Snout and Crackling are growing. Still piglets in age, they resemble giant hogs in size and visitors are incredulous when I say that they’re only 1 ½ year’s old. “They’re enormous!” people cry. “They’re small”, I reply. And indeed, for pigs, they are diminutive. When I worked on a pig farm, the two biggest boars, Hiroshima and Napoleon, came up to my shoulder and I’m a respectable 5’8”. So Snout and Crackling bobbing around at my mid thigh certainly are quite pint-sized.
Maybe it’s because pigs are normally slaughtered before they’re even six months old, that people aren’t used to seeing a fully-grown adult. I am not surprised or worried by Snout and Crackling’s size. They are both similar to their parents, Shaun and Mandy and are in good condition: shiny coats, bright eyes and insatiable appetites. The fact that their harnesses have only about a quarter of an inch left to be let out, concerns me slightly but as these are dog harnesses, I know that at some point soon, I shall have to stop being a cheapskate and invest in a couple of leather pig harnesses. Idly, I wonder about what colour leather will be available so as to push the thought of the expense to the back of my mind.
But I have more important things on my mind, where my pigs are concerned: I long for them to learn to play football. They are now adept at turning circles and sitting when asked. They walk, albeit at a slightly unpredictable pace and answer to their names. But what fun it would be, to play football with them in the park. When Woozle was a puppy, she would join in with every game of footie that we chanced upon. Woo would dribble the ball the length of the pitch, weaving round all the two-legged players and when push came to shove, she would just clamp her jaws around the ball and lift if off the grass.
A pig’s snout is perfectly formed to push a ball and both Snout and Crackling have an amazing turn of speed. With a spot of training, I can’t help feeling that they could give David Beckham a run for his money. If you throw a feed ball into their sty, they chase it with alacrity, stopping only to collect the pignuts that leak out of the holes. When football is substituted for feed ball however, my pigs’ interest wanes: no food and it’s game over.
Instead, we pursue jogging as a form of sport. This is a chaotic affair, which involves me being pulled at speed towards Ravenscourt Park when it’s time for a walk: Think “It’s My Life”, Tampax Compak advert with headstrong pigs towing harassed woman in tracksuit covered in mud through urban minefield and you’ll sort of get the idea.
Snout and Crackling trot across the pedestrian crossing and as we come into Ravenscourt Square the tempo quickens. One of Snout’s favourite moves is to circle on the spot and then buck. Crackling will then complement his brother’s manoeuvre by veering off to the right and I’m left splayed out across the road as if tied to a latter-day rack. By now the park gates are in sight and Snout’s hindquarters are rotating like Road Runner’s. At this point, with a clear road ahead of us and mindful that there is nobody trying to enter or exit the park, I unclip both leads and watch the pigs as they bolt with enthusiasm towards the grass. Once inside, Snout will often run in increasing circles with happiness while Crackling almost always slows to an instant halt and starts to eat.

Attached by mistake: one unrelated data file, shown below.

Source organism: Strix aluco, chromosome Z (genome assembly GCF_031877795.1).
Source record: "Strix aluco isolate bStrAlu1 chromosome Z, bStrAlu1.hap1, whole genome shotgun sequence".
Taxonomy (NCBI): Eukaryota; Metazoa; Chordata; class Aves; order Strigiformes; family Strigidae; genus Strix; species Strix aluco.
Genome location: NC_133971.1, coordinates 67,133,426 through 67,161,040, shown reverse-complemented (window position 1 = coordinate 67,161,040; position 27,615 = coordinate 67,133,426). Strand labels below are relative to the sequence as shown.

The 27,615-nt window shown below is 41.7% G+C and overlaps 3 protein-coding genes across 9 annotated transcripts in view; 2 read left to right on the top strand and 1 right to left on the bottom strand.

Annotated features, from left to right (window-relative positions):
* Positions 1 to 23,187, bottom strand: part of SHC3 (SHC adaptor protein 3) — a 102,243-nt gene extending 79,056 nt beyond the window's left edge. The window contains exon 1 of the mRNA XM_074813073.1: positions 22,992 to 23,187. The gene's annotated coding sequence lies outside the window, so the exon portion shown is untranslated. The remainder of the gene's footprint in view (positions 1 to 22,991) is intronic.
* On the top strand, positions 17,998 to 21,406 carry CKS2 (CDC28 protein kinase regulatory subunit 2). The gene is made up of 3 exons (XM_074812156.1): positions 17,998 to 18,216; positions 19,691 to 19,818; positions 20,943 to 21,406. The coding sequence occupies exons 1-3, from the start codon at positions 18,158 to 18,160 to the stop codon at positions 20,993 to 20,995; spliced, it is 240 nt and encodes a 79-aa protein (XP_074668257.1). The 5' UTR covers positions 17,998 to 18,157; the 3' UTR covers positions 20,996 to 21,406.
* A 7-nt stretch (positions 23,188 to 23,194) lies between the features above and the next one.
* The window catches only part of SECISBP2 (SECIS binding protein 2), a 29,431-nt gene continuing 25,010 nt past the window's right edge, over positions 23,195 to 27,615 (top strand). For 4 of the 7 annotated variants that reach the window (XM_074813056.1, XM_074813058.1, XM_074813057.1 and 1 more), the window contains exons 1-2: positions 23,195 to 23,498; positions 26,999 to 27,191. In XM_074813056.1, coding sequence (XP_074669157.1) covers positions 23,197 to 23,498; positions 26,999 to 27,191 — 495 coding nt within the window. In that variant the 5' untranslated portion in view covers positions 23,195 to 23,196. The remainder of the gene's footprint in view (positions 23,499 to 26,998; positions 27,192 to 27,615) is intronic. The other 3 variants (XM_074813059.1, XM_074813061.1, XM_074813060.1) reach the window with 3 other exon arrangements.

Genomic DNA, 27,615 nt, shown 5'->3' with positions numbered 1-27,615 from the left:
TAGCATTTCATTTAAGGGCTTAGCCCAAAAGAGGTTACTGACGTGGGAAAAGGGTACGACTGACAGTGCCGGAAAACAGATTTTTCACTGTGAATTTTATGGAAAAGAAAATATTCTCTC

However last week, Snout took his sporting prowess to a new level when he inadvertently tackled a ten-year old boy playing rugby with his father. With the coast clear, I let both pigs off the lead and as usual they rushed into the park with enthusiasm. Snouty was so excited to be free that he galloped towards this poor lad and swept him off his feet. Surprised at meeting such an obstacle, he stopped dead, looked slightly confused and then started to eat the grass without a care in the world. As this scene played out in front of me, I accelerated from 0-60, rushing towards the erstwhile rugby player who was now lying prone on the ground. Fortunately, I know from having a nine-year old son, that boys of this age generally bounce and this poor child was just incredibly surprised at having been felled by a large, ginger pig. His father, rather than threatening me with legal action for allowing my pig to tackle his son, found the whole scene hilarious and reveled in the fact that his boy had been knocked over by a pig. “Your mother will never believe me”, he said repeatedly to his son as if almost hoping for a replay.
Mortified, I put Snouty back on his lead and towed him towards John Humphrys, who together with his son, had witnessed the whole unfortunate incident. I cannot pretend to a deep and meaningful friendship with John but we banter when I drop off bags of pig poo for his plants or bump into each other in the park. I’m sure that I am not alone in the world, when I say that I try hard not to split my infinitives when talking to John Humphrys. But today, I am so out of kilter by my pig’s antics that coherent sentences are replaced by idiotic gabbling. I look fearfully at John’s son who is nonchalantly tossing a rugby ball in the air and lead my pig in the opposite direction, my eye firmly back on the ball, so to speak.
Over supper that evening, Snowy and I consider the different options for porcine entertainment. My enthusiasm for ball sports has waned and I am now in favour of getting them an old tyre to hurl around their sty. There’s a Kwik-Fit just down the road from us and I think that tomorrow I shall see if they can spare a tyre or inner tube for Snout and Crackling to play with.